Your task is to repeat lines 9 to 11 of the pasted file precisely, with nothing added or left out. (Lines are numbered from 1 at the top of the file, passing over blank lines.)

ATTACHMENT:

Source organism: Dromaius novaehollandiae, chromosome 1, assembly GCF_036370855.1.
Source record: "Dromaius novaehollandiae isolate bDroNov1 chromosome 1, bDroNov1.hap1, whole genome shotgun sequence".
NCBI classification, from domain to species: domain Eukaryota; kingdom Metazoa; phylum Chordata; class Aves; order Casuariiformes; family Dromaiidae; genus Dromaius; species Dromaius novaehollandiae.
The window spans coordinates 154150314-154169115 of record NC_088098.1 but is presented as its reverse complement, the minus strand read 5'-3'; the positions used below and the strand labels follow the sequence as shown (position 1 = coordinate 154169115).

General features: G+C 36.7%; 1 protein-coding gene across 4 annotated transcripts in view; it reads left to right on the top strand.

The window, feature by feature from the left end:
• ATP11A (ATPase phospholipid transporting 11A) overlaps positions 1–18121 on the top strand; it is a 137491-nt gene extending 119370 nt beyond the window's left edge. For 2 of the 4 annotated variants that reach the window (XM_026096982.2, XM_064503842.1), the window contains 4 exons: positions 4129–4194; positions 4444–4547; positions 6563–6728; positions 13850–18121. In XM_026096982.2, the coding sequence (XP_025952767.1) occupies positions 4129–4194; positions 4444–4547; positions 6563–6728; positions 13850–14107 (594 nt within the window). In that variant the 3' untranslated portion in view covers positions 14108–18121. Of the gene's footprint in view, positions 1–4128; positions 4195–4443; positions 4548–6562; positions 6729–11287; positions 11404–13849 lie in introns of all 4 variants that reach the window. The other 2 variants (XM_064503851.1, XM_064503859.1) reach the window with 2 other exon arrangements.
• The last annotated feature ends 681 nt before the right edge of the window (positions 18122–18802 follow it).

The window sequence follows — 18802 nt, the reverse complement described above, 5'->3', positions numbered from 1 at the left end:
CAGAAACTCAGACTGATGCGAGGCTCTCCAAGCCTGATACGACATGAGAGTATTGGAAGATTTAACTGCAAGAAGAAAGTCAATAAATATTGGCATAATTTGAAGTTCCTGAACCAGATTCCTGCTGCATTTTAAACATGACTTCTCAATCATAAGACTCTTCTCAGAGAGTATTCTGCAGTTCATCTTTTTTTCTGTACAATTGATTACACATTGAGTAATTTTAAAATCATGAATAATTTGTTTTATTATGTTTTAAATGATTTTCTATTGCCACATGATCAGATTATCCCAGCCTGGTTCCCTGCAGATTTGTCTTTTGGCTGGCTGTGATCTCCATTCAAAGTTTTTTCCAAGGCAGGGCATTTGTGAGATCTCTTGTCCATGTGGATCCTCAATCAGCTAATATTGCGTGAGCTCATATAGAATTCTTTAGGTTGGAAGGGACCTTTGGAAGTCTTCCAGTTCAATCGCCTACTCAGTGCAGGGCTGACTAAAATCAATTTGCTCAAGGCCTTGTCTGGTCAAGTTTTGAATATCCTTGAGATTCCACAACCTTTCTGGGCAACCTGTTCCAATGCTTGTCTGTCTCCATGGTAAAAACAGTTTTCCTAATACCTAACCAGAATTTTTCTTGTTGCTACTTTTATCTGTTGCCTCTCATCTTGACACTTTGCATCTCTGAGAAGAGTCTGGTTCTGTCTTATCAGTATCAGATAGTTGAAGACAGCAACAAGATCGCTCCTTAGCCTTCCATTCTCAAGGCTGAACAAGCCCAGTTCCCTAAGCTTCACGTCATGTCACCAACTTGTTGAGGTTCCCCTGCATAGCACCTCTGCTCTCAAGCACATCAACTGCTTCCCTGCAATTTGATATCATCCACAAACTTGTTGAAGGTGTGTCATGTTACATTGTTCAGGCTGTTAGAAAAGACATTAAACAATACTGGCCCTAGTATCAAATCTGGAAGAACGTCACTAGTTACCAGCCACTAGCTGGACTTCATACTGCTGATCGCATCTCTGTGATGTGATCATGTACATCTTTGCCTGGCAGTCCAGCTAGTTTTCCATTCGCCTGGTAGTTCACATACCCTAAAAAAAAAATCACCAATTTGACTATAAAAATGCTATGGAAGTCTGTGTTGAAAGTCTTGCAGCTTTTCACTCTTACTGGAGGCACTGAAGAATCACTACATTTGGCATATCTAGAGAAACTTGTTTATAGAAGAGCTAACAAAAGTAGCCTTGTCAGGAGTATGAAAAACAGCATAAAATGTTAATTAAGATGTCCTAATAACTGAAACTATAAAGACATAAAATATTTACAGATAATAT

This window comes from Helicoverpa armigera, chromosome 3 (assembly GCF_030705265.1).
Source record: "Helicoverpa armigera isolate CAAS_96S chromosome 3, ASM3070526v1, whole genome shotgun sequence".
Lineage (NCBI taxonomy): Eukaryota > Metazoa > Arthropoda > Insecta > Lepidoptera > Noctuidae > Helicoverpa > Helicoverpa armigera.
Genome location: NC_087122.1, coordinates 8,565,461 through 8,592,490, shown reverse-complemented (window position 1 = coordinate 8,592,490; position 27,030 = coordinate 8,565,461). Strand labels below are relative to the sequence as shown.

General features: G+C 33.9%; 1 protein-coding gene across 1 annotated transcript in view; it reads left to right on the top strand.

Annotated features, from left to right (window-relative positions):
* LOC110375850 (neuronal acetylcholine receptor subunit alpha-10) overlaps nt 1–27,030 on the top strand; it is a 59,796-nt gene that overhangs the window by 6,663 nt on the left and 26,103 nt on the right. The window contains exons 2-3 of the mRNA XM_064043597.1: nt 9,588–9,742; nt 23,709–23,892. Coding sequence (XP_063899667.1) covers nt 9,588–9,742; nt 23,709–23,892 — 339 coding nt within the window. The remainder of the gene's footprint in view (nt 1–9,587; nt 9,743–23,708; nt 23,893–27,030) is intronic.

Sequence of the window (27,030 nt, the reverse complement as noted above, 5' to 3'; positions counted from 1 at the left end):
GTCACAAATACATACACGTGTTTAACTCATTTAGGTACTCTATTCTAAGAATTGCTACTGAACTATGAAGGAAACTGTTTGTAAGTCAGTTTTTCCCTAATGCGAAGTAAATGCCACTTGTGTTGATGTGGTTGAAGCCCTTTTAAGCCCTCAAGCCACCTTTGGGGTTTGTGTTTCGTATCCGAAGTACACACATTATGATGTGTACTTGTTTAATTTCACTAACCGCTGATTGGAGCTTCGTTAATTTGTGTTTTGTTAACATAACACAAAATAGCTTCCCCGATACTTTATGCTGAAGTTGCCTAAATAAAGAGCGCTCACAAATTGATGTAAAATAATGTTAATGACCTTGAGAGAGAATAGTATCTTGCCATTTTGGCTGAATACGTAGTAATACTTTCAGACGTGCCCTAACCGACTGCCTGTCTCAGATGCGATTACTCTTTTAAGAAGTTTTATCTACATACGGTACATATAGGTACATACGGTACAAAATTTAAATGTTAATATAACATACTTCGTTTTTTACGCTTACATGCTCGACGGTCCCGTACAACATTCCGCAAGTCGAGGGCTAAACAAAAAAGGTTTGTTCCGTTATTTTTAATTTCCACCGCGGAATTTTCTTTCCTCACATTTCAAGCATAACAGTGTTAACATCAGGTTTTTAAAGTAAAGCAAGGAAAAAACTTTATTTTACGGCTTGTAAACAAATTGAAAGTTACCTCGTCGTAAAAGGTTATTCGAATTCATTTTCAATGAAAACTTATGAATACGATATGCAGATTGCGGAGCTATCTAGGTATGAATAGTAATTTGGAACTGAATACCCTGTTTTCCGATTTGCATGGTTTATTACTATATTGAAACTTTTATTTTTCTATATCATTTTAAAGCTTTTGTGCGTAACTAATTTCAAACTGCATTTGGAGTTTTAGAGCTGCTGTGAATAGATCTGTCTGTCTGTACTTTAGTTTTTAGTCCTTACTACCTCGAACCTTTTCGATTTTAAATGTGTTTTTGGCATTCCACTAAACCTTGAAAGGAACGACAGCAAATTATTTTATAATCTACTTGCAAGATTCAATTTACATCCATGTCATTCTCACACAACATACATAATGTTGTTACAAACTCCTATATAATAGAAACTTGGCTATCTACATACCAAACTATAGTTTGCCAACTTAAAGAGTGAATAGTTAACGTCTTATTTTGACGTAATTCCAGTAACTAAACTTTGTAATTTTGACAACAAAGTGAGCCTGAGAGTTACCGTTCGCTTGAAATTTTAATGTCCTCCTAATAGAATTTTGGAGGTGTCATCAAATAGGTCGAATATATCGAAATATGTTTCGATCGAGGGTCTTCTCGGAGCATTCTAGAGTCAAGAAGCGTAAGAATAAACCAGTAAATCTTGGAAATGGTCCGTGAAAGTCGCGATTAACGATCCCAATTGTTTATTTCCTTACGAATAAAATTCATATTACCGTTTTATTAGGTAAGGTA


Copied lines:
The window sequence follows — 18802 nt, the reverse complement described above, 5'->3', positions numbered from 1 at the left end:
CAGAAACTCAGACTGATGCGAGGCTCTCCAAGCCTGATACGACATGAGAGTATTGGAAGATTTAACTGCAAGAAGAAAGTCAATAAATATTGGCATAATTTGAAGTTCCTGAACCAGATTCCTGCTGCATTTTAAACATGACTTCTCAATCATAAGACTCTTCTCAGAGAGTATTCTGCAGTTCATCTTTTTTTCTGTACAATTGATTACACATTGAGTAATTTTAAAATCATGAATAATTTGTTTTATTATGTTTTAAATGATTTTCTATTGCCACATGATCAGATTATCCCAGCCTGGTTCCCTGCAGATTTGTCTTTTGGCTGGCTGTGATCTCCATTCAAAGTTTTTTCCAAGGCAGGGCATTTGTGAGATCTCTTGTCCATGTGGATCCTCAATCAGCTAATATTGCGTGAGCTCATATAGAATTCTTTAGGTTGGAAGGGACCTTTGGAAGTCTTCCAGTTCAATCGCCTACTCAGTGCAGGGCTGACTAAAATCAATTTGCTCAAGGCCTTGTCTGGTCAAGTTTTGAATATCCTTGAGATTCCACAACCTTTCTGGGCAACCTGTTCCAATGCTTGTCTGTCTCCATGGTAAAAACAGTTTTCCTAATACCTAACCAGAATTTTTCTTGTTGCTACTTTTATCTGTTGCCTCTCATCTTGACACTTTGCATCTCTGAGAAGAGTCTGGTTCTGTCTTATCAGTATCAGATAGTTGAAGACAGCAACAAGATCGCTCCTTAGCCTTCCATTCTCAAGGCTGAACAAGCCCAGTTCCCTAAGCTTCACGTCATGTCACCAACTTGTTGAGGTTCCCCTGCATAGCACCTCTGCTCTCAAGCACATCAACTGCTTCCCTGCAATTTGATATCATCCACAAACTTGTTGAAGGTGTGTCATGTTACATTGTTCAGGCTGTTAGAAAAGACATTAAACAATACTGGCCCTAGTATCAAATCTGGAAGAACGTCACTAGTTACCAGCCACTAGCTGGACTTCATACTGCTGATCGCATCTCTGTGATGTGATCATGTACATCTTTGCCTGGCAGTCCAGCTAGTTTTCCATTCGCCTGGTAGTTCACATACCCTAAAAAAAAAATCACCAATTTGACTATAAAAATGCTATGGAAGTCTGTGTTGAAAGTCTTGCAGCTTTTCACTCTTACTGGAGGCACTGAAGAATCACTACATTTGGCATATCTAGAGAAACTTGTTTATAGAAGAGCTAACAAAAGTAGCCTTGTCAGGAGTATGAAAAACAGCATAAAATGTTAATTAAGATGTCCTAATAACTGAAACTATAAAGACATAAAATATTTACAGATAATAT

This window comes from Helicoverpa armigera, chromosome 3 (assembly GCF_030705265.1).